In 1993, he had two walk-offs in a three-day span (September 15 and 17) to help the Braves hold off the Giants. The first is the best story of the bunch. The Braves trailed the Reds 6-2 in the ninth inning. Ryan Klesko hit a two-run home run to make it 6-4. Then after Otis Nixon and Jeff Blauser got hits off Jeff Reardon, Rob Dibble came into the game in relief.

Gant was 2-for-16 with seven strikeouts in his career against Dibble, so he couldn’t afford to get behind in the count. He took what I believe to be a highly-awkward swing (judge for yourself here) and hit a line drive down the left field line. The ball hit the top of the fence, but rather than come back into play, it went over the fence for a walk-off three-run home run.

“The fans that left, they should never let them see a game again,” Gant told reporters afterwards. “They aren’t true fans.”

Brief editorial comment: I’m inclined to agree, albeit with allowances for emergencies. Fans who leave in the bottom of the ninth inning of games are a pet peeve of mine.

The other win was a 2-1 victory over the Mets, won in the 10th inning when Gant doubled over the head of center fielder Dave Gallagher to plate Otis Nixon with the winning run.

“I don’t want to make it a habit, that’s for sure,” Gant said of walk-offs. “We need to start scoring more runs because this is making me feel old.”

Rajai Davis has a great walk-off history

New Mets outfielder Rajai Davis is best known for his game-tying home run against Aroldis Chapman in Game 7 of the World Series. But he’s got a pretty good walk-off history too.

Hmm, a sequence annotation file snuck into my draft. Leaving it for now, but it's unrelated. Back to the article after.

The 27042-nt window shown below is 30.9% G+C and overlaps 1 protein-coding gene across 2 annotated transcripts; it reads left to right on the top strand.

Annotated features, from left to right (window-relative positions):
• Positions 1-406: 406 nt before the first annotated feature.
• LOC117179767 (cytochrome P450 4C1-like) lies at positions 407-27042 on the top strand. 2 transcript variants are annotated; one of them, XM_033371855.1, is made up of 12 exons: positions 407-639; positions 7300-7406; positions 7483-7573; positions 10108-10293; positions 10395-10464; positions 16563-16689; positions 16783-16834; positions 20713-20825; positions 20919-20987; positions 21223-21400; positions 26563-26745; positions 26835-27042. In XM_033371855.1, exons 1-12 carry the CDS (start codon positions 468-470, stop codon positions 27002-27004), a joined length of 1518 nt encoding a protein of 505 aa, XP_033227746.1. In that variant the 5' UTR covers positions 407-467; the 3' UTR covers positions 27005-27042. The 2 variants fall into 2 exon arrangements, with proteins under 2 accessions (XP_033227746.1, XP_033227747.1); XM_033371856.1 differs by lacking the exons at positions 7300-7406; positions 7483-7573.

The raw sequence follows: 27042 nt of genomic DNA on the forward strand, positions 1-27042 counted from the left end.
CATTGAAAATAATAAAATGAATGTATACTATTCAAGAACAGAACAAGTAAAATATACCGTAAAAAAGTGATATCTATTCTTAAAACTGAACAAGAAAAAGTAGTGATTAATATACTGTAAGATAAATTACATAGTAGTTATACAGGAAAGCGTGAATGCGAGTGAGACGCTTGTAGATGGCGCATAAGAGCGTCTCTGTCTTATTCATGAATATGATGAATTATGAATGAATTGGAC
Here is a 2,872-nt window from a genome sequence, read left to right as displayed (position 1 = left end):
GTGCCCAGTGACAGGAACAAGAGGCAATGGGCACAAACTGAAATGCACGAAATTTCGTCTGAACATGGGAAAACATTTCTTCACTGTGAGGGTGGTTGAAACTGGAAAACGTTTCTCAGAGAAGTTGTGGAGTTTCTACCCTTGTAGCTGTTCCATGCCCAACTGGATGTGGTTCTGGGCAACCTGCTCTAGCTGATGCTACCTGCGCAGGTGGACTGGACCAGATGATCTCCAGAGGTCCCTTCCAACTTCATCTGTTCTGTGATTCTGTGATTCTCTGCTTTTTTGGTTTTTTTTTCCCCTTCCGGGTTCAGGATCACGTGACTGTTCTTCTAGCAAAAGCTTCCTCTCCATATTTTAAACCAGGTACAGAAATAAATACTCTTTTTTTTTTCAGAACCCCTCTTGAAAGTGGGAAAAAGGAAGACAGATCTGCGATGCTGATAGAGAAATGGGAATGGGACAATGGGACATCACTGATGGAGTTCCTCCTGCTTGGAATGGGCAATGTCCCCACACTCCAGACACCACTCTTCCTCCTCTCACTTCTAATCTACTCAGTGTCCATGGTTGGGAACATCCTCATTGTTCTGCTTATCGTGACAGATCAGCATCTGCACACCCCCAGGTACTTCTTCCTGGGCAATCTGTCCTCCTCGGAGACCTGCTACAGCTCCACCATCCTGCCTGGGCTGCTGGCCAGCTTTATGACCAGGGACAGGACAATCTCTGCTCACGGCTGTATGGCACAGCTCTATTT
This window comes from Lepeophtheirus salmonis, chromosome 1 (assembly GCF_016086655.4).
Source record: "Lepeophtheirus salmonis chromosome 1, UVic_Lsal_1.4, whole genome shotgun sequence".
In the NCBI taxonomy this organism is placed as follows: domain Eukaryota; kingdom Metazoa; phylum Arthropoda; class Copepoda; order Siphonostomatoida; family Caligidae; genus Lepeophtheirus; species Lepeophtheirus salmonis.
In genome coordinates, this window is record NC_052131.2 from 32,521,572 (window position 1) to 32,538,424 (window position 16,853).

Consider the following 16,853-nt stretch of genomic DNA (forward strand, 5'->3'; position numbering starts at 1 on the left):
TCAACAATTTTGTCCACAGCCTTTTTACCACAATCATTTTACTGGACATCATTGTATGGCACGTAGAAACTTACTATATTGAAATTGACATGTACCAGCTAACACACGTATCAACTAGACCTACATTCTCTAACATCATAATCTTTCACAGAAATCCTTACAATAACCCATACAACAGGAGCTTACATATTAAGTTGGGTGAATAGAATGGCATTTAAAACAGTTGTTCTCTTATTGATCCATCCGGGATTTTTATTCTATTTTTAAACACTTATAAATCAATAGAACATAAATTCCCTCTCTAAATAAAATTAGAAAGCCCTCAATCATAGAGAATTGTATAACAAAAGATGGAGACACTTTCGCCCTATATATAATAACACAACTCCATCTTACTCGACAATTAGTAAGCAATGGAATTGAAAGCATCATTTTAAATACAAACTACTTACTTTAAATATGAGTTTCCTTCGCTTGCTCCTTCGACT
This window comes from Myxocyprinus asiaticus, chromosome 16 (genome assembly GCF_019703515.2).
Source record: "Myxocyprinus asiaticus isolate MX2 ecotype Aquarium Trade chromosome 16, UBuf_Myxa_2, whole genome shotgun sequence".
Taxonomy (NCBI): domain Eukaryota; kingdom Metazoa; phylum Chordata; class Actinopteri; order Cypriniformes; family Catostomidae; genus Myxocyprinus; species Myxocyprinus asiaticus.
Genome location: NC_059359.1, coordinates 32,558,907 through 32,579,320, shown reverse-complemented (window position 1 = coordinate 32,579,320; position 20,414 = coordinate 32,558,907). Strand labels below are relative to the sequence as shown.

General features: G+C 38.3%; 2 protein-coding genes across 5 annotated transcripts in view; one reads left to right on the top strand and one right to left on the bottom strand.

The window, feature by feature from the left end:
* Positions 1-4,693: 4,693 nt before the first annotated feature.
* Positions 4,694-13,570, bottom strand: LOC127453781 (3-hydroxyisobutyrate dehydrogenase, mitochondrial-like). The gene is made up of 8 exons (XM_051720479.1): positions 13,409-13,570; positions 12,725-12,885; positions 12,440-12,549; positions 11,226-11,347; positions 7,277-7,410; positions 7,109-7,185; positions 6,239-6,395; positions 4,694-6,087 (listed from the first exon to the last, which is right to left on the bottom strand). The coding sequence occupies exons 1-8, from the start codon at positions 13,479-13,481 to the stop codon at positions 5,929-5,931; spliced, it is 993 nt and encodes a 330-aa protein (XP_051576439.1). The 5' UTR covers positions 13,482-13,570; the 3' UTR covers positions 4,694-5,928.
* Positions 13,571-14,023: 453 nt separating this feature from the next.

Davis has nine walk-off RBIs, which is pretty good considering that he doesn’t even have 400 RBIs for his career.

Among the highlights:

– Davis has two career walk-off triples. Walk-off triples are hard to hit. They don’t typically happen because the circumstances around walk-offs don’t usually lend themselves to triple hitting (the official scorer will likely award a double in circumstances in which it’s a close call).

There were none in the majors last season. The Mets have one in their history (by Cleon Jones). Davis has more than the Mets do (this will probably be an SNY trivia question in some fashion next year, be ready!).

Baseball-Reference has data back to 1925. In that time, only two players have more walk-off triples than Davis: Joe DiMaggio and Connie Ryan (3 each).

– Remember the day the Mets lost to the Marlins, 2-1 in 20 innings? That was June 8, 2013. Davis does. He had a walk-off hit in the 18th inning of a 4-3 win against the Rangers that day too.

The Mets have three walk-off wins of 18 innings in their history, but only one 18th-inning walk-off hit. Funny coincidence, it was by Cleon Jones (1972 against the Phillies – a single).